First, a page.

Three-year-old Elle gets gift of hearing

Posted on 4 Oct 2021

Elle Arendse was diagnosed with moderate to severe hearing loss at just five months old. Today, she is on her way to a normal, hearing life.

“Deafness is like an invisible disability. You can’t see it on anyone. Some kids, they’re just normal; you wouldn’t even know there was something wrong. For Elle, it was the same. She was laughing, responding, so there was never really a sign that she couldn’t hear.”

Abigail Arendse is a bit of an expert on this subject. As a teacher at a school for hearing-impaired children, she knew the effect this condition could have on a young life. It is this experience that told her to have her own child, Elle, undergo a hearing screening test at birth.

She is grateful she did. “After initial screening, they said we need to do an auditory brainstem response test, which is a more in-depth test. And there we could see that she was not hearing anything. We went on to do a full diagnostic test, and that’s when she was diagnosed with high-tone frequency hearing loss.”

Screening at such a young age is optimal, says Dr André van Straten, a specialist ear, nose and throat surgeon at Mediclinic Cape Gate. “What we’re striving for in South Africa, but we’re not quite there yet, is that every baby born should have their hearing tested, while still in hospital.”

Why? The earlier hearing issues are picked up, the more options doctors have to treat them.

“When you’re born, your whole inner ear is fully formed, and your inner and middle ear is already adult-sized,” says Dr van Straten. “Sometimes when we investigate people they have completely normal scans, because they have a normal anatomy, but for some or other reason, it isn’t working.”

Elle was fitted with hearing aids, and for a time, these worked well. “Even if those hearing aids don’t allow normal hearing, it’s important that patients do get hearing aids, because you have to stimulate the brain,” explains Dr van Straten. “You have to stimulate the pathways going from your ear and cochlea to the brain, from an early age, to develop those pathways.”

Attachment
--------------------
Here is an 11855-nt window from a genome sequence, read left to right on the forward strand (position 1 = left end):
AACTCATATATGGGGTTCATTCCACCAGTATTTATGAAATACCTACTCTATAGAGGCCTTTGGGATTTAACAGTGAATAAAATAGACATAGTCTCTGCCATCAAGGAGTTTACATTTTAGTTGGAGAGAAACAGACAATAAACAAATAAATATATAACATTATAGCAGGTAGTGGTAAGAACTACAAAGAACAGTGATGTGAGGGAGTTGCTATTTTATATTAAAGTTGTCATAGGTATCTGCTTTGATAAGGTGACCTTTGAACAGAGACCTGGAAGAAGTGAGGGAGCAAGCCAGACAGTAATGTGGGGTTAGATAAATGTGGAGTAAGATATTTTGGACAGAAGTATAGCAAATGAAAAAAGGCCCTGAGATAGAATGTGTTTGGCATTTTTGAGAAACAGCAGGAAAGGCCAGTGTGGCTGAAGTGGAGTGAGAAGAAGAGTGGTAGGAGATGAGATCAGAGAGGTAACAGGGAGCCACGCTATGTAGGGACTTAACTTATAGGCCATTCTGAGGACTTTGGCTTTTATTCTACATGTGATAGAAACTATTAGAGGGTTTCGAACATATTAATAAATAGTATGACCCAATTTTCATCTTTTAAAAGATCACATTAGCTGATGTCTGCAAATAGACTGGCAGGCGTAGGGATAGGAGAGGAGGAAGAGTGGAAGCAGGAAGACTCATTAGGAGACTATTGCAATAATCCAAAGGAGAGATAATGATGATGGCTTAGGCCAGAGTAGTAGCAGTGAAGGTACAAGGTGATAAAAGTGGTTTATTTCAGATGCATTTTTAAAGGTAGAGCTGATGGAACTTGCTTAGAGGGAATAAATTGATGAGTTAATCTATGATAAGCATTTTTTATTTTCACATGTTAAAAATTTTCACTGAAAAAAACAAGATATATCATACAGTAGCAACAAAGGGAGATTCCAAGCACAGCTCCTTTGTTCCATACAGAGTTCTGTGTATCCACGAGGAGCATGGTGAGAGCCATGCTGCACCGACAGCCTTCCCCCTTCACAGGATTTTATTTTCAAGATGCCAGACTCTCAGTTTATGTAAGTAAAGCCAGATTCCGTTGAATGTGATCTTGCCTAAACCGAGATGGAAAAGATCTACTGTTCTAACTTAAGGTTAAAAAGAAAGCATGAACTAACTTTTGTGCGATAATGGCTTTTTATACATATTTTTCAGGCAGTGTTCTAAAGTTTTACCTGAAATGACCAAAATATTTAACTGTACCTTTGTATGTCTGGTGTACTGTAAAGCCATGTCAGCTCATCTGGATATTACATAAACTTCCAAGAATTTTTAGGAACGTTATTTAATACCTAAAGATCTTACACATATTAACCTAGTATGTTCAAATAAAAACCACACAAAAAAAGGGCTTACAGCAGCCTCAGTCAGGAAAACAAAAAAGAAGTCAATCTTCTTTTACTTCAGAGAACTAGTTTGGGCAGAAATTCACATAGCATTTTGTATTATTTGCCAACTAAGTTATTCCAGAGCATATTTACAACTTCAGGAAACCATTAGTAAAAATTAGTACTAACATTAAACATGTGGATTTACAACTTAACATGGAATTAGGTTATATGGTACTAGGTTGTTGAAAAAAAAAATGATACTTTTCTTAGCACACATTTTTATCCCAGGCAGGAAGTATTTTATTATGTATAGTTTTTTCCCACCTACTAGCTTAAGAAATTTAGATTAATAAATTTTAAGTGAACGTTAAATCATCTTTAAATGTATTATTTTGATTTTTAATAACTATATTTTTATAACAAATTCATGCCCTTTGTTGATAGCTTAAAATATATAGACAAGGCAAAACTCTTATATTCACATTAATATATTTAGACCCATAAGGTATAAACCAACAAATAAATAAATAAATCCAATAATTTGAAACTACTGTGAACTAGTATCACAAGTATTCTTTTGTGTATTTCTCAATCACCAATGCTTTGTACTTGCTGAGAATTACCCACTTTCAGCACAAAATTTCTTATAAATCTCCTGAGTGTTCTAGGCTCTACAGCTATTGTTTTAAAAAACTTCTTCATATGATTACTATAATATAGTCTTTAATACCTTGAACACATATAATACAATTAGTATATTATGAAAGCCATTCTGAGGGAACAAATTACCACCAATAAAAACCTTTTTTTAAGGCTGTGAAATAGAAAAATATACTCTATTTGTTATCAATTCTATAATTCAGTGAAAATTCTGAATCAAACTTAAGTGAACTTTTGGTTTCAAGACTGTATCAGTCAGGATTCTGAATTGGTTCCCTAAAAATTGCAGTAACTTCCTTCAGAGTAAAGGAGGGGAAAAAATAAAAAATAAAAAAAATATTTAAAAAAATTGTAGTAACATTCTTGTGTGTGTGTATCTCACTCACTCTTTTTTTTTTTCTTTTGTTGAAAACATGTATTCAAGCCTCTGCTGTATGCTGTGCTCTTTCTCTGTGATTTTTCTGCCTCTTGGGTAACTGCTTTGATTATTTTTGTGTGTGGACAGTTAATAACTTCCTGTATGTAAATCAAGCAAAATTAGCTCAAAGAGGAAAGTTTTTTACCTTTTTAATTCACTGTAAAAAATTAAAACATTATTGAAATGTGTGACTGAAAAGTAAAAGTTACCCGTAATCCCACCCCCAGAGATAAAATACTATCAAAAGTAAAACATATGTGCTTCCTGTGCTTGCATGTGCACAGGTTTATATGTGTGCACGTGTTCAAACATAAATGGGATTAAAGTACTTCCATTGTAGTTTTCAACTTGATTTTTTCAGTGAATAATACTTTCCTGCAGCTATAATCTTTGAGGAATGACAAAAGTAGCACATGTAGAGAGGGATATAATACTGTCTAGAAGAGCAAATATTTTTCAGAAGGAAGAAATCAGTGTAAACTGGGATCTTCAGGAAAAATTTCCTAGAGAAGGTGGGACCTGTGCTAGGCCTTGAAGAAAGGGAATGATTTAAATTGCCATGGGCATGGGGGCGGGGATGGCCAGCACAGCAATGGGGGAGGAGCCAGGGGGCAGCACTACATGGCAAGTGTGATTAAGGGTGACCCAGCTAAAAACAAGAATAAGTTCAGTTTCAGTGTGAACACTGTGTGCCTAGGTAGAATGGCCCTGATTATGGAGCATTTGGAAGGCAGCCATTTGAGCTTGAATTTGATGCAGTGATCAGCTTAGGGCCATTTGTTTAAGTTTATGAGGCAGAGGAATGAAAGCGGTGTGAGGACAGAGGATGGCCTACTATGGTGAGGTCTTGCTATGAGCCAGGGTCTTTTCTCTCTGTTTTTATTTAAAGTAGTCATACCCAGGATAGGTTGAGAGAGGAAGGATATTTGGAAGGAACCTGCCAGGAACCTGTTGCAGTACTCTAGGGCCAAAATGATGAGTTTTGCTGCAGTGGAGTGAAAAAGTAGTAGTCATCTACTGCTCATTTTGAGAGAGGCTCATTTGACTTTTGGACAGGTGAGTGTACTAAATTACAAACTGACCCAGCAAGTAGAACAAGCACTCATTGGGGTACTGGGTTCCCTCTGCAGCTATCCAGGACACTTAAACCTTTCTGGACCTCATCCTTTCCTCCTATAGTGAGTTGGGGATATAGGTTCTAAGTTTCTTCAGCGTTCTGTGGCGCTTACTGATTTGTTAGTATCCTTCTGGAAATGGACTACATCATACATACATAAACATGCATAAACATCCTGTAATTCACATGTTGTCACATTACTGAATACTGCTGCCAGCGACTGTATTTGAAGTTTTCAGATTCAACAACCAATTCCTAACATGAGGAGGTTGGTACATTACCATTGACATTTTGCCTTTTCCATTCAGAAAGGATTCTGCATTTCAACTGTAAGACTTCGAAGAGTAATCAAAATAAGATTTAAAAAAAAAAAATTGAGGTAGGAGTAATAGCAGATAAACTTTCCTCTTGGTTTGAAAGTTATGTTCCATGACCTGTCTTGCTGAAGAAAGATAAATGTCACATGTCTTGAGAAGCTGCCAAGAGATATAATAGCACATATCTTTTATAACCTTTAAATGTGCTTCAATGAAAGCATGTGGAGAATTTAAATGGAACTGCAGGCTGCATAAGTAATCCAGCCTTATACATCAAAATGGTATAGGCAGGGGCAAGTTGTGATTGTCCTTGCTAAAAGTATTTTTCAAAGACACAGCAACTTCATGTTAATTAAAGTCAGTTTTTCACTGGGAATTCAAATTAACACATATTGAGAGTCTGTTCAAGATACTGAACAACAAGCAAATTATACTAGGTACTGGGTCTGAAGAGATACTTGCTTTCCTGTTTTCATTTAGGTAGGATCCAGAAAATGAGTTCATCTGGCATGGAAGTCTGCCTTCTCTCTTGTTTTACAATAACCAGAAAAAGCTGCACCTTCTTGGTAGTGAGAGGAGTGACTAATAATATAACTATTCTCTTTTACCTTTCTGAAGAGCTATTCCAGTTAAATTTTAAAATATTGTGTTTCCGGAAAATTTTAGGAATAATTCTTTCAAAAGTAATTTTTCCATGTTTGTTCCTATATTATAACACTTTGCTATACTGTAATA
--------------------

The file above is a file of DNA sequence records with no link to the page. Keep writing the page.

Elle was almost four years old when doctors discovered her hearing was deteriorating, even with hearing aids. For Abigail, the initial diagnosis was heartbreaking. “In the test, you can literally see the connections between the brain and the ear, and you can see it’s not moving up into the hearing section.”

So began the family’s search for cochlear implants.

Cochlear implants work by restoring a mechanism for the brain to notice sound. “We actually hear with our brain,” says Dr van Straten. “Usually, hair cells within the inner ear move, and send an electric impulse, via your hearing nerve, to the brain. So, if you can just get those impulses sent to the brain again, then your brain develops and learns how to work with those impulses – and can work out how to understand those sounds.”

The device bypasses damaged hair cells to stimulate the nerve directly. “There’s the outer part, that’s like a hearing aid – it picks up sound via a microphone. That then sends impulses to the inner part below the skin, which turns those sounds into electric impulses.”

Elle was fitted with cochlear implants at Mediclinic Cape Gate. The effect on her young life has been profound. “There’s been a huge change in her development. She went from not being able to say or make a lot of sounds, to now, where she’s trying and getting there,” says Abigail. “Her language, it’s just so much! She’s got a bigger vocabulary, and she’s making sentences, which she never did before.”



Published in Business